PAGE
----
The Titanic of the West Coast


The Princess Sophia

It was 100 years ago on 25 October 1918, when one of the worst shipwrecks on North America’s west coast occurred. The sinking of the Princess Sophia.

A Canadian Pacific Steamer, the Princess Sophia left Skagway, Alaska on 23 October, bound for Vancouver and Victoria, Canada. It was the ship’s final run of the season, and she left the dock three hours late. There were 353 people on board; an eclectic group from the Yukon and Alaska: miners, business men, government officials, their wives and children, along with the ship’s crew.


Princess Sophia on Vanderbilt Reef

The Sophia, traveling off course, crashed onto Vanderbilt Reef at 2am on the 24th. The ship was traveling 11 knots at the time of impact. It is not known why or how the ship ran off course, although weather was probably a factor. The ship was cruising through heavy snow and fog, with zero visibility. Procedure called for the speed to be reduced to 7 knots, but the captain kept the pace up, possibly to make up for the late departure. The Sophia’s log was never recovered to provide insight.

A stresscall was sent out to Juneau, and a fleet of rescue boats went out to the reef, and circled the Sophia for several hours.


Princess Sophia atop Vanderbilt Reef

Initial inspections showed that the Sophia was not taking on water, so the captain hoped that the ship could float off the reef at high tide. Passengers waited anxiously from October 24 to the 25th to be rescued.

The sea began to worsen. A light house tender, The Cedar, could only get to within 400 yards of the Princess Sophia, and was pushed back by the rough waves. By afternoon on the 25th, the storm had increased in severity to the point that rescue ships had to seek shelter themselves.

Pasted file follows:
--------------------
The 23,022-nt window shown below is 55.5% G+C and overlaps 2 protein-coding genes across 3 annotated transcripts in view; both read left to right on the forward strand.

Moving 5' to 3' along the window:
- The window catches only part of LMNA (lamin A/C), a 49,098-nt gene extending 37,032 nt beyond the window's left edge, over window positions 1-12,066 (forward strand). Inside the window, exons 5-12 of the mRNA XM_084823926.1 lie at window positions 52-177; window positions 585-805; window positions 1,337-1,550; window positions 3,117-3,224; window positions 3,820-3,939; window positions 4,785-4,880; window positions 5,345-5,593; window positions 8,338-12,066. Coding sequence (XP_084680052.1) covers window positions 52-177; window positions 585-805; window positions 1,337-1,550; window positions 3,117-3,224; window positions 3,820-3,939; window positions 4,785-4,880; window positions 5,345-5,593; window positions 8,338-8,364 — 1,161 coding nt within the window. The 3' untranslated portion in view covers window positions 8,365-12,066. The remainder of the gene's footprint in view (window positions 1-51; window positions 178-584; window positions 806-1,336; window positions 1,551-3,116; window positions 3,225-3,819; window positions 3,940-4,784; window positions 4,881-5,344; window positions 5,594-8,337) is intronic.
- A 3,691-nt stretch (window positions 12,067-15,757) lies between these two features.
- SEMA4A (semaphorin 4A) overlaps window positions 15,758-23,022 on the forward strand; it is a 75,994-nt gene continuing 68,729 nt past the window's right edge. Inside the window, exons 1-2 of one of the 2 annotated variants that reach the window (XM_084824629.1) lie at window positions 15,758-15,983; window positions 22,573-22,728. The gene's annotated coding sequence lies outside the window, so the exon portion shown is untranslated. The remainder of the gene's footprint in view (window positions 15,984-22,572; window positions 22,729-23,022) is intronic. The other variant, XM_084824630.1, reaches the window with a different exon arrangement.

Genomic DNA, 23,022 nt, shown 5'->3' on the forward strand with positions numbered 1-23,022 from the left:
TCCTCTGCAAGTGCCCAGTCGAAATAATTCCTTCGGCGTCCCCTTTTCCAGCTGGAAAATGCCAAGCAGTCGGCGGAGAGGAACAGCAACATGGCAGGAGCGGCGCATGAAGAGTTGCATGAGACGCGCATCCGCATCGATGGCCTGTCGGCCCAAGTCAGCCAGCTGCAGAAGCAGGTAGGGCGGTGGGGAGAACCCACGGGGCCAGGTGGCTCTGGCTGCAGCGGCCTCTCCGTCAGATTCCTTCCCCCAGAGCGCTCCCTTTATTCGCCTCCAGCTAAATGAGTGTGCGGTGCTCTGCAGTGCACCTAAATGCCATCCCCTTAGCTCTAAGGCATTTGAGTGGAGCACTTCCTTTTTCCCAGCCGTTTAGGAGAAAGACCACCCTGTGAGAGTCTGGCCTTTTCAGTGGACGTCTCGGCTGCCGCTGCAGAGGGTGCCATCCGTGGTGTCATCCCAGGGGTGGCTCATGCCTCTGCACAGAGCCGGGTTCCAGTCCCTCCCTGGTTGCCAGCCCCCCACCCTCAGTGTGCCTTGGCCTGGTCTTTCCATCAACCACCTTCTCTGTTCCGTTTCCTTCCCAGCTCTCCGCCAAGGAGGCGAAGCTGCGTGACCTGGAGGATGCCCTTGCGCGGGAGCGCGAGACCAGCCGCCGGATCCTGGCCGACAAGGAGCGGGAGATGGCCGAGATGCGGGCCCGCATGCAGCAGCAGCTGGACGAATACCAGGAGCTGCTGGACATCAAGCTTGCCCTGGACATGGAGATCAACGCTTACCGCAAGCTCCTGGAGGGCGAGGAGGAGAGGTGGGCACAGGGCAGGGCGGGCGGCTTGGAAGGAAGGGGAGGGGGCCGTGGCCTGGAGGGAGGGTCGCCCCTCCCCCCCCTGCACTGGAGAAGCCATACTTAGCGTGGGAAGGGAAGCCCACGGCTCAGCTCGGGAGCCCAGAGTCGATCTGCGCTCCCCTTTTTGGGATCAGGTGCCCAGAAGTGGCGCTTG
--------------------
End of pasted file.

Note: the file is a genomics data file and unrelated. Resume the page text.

“Last trace of the Princess Sophia”

The winds picked up, the tide rose, and the Sophia’s stern was lifted upward, breaking the hull away when the ship came down. It was now taking on water, and an SOS was sent out from the ship.

The Princess Sophia sat on Vanderbilt Reef for 40 hours, yet sank between 5:30-6:00 pm on the 25th. There were no survivors from the frigid Alaska waters.


Walter Harper; Formal photo, 1916

There was one Alaskan celebrity on board. Walter Harper, a Koyukon Athabascan, was the first person to summit Denali in 1913, as a member of the Karstens-Stuck Expedition. Harper had just been married on 1 September, and was on board the Sophia with his wife, Frances Wells. The couple were on their honeymoon.


A plaque erected by Pioneers of Alaska-Juneau, at Eagle Beach, 9 miles from the wreck site

Photos courtesy of the Alaska Library and its Archives

About icefogger

Just a basic, down to Earth, laid back type of guy here, who loves the outdoors, the indoors, jazz on the turntable, a fire in the woodstove, the northern lights blazing across the sky, and the company of good friends. View all posts by icefogger

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